The High Court of Justice struck down a petition to compel the Shin Bet (Israel
Security Agency) to record all interrogations, disregarding recommendations from
the recent Turkel Commission report and former Shin Bet head Yuval Diskin, human
rights groups announced late Saturday night.
The decision was handed down
on Thursday and struck down the petition, but did not dismiss it. This means
that the petition can be refiled at a later date, as the basis for rejecting the
petition was procedural, rather than deciding the merits of the issue in
The High Court was actually hearing two petitions, filed by
Adalah – The Legal Center for Arab Minority Rights in Israel and other human
rights groups, one pertaining to the Shin Bet and another requesting the court
strike a provision exempting the police from recording interrogations of certain
security suspects in a 2002 law regarding interrogating suspects.
essentially that the issue was premature, the High Court cited that the Justice
Ministry had recently committed to the Knesset to analyze the issue in July
2012, and that it should be given time to do so.
Also, the court noted
that the Knesset had just recently extended the law dispute through July 5,
2015, and that it would essentially disrespect the Knesset to intervene before
that date, which the court implied was not that far off.
Next, the court
noted that a new Knesset was about to convene and that deference on such major
policy issues should be given to the new Knesset, should it wish to address the
The ruling, however, lay in stark contrast to the
recommendations of both the Turkel Commission’s second report, published
Wednesday, and to those of former Shin Bet head Yuval Diskin.
Commission, chaired by former justice Jacob Turkel, and viewed with tremendous
respect and considered objective by Israel’s top legal officials, said in
Recommendation 15 that “there should be a full video recording of all Shin Bet
interrogations, according to guidelines set by the attorney-general in
coordination with the Shin Bet.”
In the commission’s report, it also
quoted Diskin as saying that “even if not everyone always likes it, I think it
These powerful recommendations augmented Adalah’s various
The human rights group had argued that fundamental rights were
being violated, as it said suspects were being abused or tortured, but there
could be no effective investigation without video recordings.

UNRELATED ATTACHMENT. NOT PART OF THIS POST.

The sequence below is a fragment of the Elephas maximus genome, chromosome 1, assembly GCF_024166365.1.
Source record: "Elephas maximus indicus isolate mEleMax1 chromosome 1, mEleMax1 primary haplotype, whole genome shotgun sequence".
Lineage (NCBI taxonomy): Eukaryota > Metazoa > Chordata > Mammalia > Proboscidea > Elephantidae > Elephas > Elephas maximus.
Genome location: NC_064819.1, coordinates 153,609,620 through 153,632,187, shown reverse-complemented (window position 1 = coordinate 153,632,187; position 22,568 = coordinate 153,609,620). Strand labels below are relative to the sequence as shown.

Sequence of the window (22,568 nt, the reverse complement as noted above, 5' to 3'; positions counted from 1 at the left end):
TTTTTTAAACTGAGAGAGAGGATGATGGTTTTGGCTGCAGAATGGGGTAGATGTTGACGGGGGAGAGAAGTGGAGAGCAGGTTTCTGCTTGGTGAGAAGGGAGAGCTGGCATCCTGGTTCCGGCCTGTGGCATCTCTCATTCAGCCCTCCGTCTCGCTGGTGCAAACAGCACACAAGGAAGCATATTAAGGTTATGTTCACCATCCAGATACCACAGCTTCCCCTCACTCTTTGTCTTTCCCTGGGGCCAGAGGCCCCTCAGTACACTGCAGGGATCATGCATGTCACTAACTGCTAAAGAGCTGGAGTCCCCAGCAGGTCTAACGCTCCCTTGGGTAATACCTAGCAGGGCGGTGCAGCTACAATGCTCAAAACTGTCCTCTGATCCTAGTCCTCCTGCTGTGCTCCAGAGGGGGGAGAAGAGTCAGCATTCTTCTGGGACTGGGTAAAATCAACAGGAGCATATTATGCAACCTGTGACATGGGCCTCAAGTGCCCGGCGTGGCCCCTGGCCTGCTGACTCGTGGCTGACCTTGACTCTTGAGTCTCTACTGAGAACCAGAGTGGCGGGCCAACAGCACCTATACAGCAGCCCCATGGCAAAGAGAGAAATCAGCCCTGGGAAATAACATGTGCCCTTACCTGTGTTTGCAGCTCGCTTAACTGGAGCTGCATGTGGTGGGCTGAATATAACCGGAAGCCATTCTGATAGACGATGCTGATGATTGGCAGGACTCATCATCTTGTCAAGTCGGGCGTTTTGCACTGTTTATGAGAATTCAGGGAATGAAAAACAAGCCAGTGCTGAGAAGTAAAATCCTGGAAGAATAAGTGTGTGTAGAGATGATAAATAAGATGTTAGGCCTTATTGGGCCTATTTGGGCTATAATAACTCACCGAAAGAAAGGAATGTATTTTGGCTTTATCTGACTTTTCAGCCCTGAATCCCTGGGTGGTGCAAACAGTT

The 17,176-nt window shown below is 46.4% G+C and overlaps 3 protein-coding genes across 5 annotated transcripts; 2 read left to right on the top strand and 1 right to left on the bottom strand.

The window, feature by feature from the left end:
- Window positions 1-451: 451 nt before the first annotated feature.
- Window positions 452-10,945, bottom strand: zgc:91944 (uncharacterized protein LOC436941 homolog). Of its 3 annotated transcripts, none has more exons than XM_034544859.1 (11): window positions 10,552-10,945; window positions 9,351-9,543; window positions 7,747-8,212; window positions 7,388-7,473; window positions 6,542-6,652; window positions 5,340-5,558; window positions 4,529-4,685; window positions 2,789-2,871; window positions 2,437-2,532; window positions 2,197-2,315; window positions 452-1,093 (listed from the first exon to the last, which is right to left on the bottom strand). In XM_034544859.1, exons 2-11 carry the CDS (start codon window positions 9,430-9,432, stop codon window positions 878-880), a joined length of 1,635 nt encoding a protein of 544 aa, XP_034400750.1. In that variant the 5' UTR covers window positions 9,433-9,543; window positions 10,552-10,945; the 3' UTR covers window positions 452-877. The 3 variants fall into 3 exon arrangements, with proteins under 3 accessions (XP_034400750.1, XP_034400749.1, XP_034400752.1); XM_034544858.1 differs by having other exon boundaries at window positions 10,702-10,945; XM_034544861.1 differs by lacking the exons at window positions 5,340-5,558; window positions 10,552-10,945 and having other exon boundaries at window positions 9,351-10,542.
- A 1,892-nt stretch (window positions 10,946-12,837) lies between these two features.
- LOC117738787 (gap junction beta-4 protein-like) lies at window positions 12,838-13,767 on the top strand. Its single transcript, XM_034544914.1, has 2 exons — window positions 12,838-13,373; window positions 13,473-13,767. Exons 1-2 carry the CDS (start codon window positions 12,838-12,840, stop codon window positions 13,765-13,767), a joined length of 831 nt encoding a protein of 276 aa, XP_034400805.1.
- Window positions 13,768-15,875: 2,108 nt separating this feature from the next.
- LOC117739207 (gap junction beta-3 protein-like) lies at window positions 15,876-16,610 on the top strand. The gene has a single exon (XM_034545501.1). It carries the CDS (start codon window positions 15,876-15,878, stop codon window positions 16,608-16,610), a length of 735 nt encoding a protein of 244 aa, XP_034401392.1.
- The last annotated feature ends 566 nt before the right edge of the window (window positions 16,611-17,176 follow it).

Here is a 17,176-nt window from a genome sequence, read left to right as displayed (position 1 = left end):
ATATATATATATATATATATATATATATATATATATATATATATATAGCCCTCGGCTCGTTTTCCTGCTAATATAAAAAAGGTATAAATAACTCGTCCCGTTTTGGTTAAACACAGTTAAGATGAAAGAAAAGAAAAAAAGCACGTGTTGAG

It had also
said that the tactics used by the Shin Bet led to false confessions by suspects
and wrong intelligence, as sometimes suspects merely confirmed what they were
asked to confirm in order to be released sooner and avoid
Responding to the court’s striking of its petition, Adalah
highlighted that the 2002 law was labeled an “emergency law” at the time and has
been extended multiple times for a period of years, leaving it in place for at
least 13 years by the extension to 2015.
Adalah said that this made a
farce of the idea that it was an emergency law, and of the High Court calling
intervening “premature,” when the petition was filed in 2010, and the Knesset
waited until July 2012 to extend the law again.
In other words, Adalah
said, calling intervening “premature” was ignoring the 13 years of history and
pretending that the issue had been raised in July 2012 for the first
The Shin Bet responded that there could be no video recordings
because eventually the recordings would become case evidence and end up in the
hands of the terrorists.
“We cannot disrespect our adversary. It is very
sophisticated and knows how to learn and it can learn how to handle the Shin Bet
and its abilities. It can learn our interrogation methods,” the state attorney
told the court on behalf of the Shin Bet.
The state attorney also added
that the argument that there is no recording of interrogations is false, as all
interrogations are recorded in writing.
He said that recordings in
writing protected suspects’ rights as well as avoided the pitfalls of giving
away interrogation tactics.
The court itself, in describing the Knesset’s
extension process, noted that the state had only asked for a two-year extension
and that the Knesset had given it three years of its own initiative, implying
that the Knesset wanted to give the Justice Ministry time to better classify
which interrogations could be recorded and which could not.
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